The low-cost carrier is to base a ninth plane in Bulgaria, to fly from the Black Sea resort city of Varna to six cities.
For the summer of 2019, Wizz Air will be flying twice a week between Copenhagen and Varna on Bulgaria’s Black Sea coast. The new route is part of a wider expansion by the Hungary-headquartered low-cost carrier in Varna.
Wizz Air opened its 28th base in Varna in summer 2017. It will now deploy an additional Airbus A320 there in July 2019, adding six new routes and updating the frequencies of some of its existing routes.
On the plane’s arrival, Wizz Air’s Bulgarian fleet will grow to a total of nine aircraft, with two based in Varna and seven in Sofia, boosting the carrier’s capacity in Bulgaria by 14% year-on-year, the airline says.
Starting in July, Wizz will connect Varna with three German cities – Hamburg, Cologne and Berlin – as well as Paris, Liverpool and Copenhagen.
Wizz Air’s first Varna flight took off in 2007 and since then it has become the leading carrier there. In the first eleven months of 2018, it carried over 400,000 passengers on its routes to and from Varna, up 48% on the same period last year – part of the carrier’s 2.8 million passengers to and from Bulgaria, which is up 17% on last year.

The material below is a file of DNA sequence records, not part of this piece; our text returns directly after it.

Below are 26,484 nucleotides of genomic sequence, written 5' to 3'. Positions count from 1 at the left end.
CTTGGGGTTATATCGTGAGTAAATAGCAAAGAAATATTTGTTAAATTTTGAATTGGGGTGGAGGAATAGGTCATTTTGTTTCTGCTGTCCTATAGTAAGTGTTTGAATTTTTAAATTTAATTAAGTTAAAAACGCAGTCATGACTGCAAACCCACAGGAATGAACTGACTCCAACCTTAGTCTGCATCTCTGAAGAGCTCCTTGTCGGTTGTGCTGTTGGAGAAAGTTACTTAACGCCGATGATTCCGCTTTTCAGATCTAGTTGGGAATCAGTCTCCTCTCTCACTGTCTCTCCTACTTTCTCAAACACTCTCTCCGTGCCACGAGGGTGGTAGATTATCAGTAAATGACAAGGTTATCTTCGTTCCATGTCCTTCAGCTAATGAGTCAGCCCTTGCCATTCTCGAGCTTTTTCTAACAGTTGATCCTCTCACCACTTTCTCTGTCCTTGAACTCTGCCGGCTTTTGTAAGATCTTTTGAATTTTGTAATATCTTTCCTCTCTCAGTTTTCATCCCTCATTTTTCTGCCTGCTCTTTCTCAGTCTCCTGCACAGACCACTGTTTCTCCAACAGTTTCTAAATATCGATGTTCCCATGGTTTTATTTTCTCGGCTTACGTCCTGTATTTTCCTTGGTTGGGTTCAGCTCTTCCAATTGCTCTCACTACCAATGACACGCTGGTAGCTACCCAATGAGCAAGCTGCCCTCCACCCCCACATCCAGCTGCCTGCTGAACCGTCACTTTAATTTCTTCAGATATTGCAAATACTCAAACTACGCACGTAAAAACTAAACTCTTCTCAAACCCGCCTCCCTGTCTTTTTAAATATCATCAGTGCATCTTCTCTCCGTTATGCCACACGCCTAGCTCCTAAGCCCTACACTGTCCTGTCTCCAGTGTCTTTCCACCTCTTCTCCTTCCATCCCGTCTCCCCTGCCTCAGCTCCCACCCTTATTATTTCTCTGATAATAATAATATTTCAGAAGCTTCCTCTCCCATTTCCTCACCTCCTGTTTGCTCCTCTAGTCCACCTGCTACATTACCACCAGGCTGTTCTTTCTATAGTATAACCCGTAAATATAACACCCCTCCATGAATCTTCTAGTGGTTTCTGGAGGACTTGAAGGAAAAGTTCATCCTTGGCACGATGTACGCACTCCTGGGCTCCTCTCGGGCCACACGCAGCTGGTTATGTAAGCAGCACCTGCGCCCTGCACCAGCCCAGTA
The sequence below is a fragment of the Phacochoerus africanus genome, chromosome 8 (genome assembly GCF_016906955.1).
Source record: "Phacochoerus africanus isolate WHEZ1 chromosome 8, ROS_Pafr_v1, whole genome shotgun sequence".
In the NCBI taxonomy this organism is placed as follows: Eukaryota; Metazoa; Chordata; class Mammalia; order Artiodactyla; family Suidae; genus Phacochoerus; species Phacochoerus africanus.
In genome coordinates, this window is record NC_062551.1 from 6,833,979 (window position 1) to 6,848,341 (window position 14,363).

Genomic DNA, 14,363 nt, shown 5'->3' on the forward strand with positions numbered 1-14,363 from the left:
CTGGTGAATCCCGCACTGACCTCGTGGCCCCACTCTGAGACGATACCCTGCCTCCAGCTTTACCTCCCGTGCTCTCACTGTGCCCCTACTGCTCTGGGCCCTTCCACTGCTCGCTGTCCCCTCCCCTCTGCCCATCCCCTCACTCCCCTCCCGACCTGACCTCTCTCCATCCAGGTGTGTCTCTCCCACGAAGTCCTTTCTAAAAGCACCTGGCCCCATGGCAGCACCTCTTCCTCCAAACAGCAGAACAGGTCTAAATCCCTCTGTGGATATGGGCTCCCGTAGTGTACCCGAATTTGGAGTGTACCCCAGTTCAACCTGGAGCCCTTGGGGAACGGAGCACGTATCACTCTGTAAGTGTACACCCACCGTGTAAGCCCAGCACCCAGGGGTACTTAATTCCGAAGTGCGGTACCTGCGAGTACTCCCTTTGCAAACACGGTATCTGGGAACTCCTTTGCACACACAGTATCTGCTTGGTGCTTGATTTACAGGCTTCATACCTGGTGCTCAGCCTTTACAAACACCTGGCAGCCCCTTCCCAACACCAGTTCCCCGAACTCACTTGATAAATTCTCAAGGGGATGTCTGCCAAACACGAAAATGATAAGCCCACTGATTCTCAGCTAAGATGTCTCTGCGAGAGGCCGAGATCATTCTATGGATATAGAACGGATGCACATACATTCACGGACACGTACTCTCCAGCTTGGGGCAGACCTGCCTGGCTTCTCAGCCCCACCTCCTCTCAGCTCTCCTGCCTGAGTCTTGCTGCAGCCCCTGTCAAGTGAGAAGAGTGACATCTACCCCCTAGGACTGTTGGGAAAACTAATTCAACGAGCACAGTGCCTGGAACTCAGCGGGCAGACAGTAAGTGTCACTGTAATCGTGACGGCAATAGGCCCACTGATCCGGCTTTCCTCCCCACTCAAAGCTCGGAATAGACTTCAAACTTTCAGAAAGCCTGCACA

Wizz now offers 49 routes from three Bulgarian airports to 18 countries.
For the Copenhagen route, the 180-seat A320 will fly every Tuesday and Saturday from July 2. With Varna, Wizz Air arrives in Copenhagen on seven routes, the others being Chiṣinău, Kiev, Skopje, Sofia, Sibiu and, from spring, Lviv in Ukraine.
However, the Varna departure is very late in the evening. The flight departs the Bulgarian city at 19:40 with an arrival time in CPH of 21:30. It then returns to Varna departing at 22:00 and landing at 01:40 local time.
An airline already operates this route. Norwegian flies Copenhagen-Varna on Wednesdays and Saturdays with a Boeing 737-800 and a 737 MAX 8, respectively. Norwegian also flies three times a week to Burgas, just 100 kilometres to the south of Varna.
Needless to say, the Black Sea coast is very popular with Scandinavians, while Varna – which went by the name Stalin between 1949 and 1956 – is the third largest city in Bulgaria with about 366,000 inhabitants.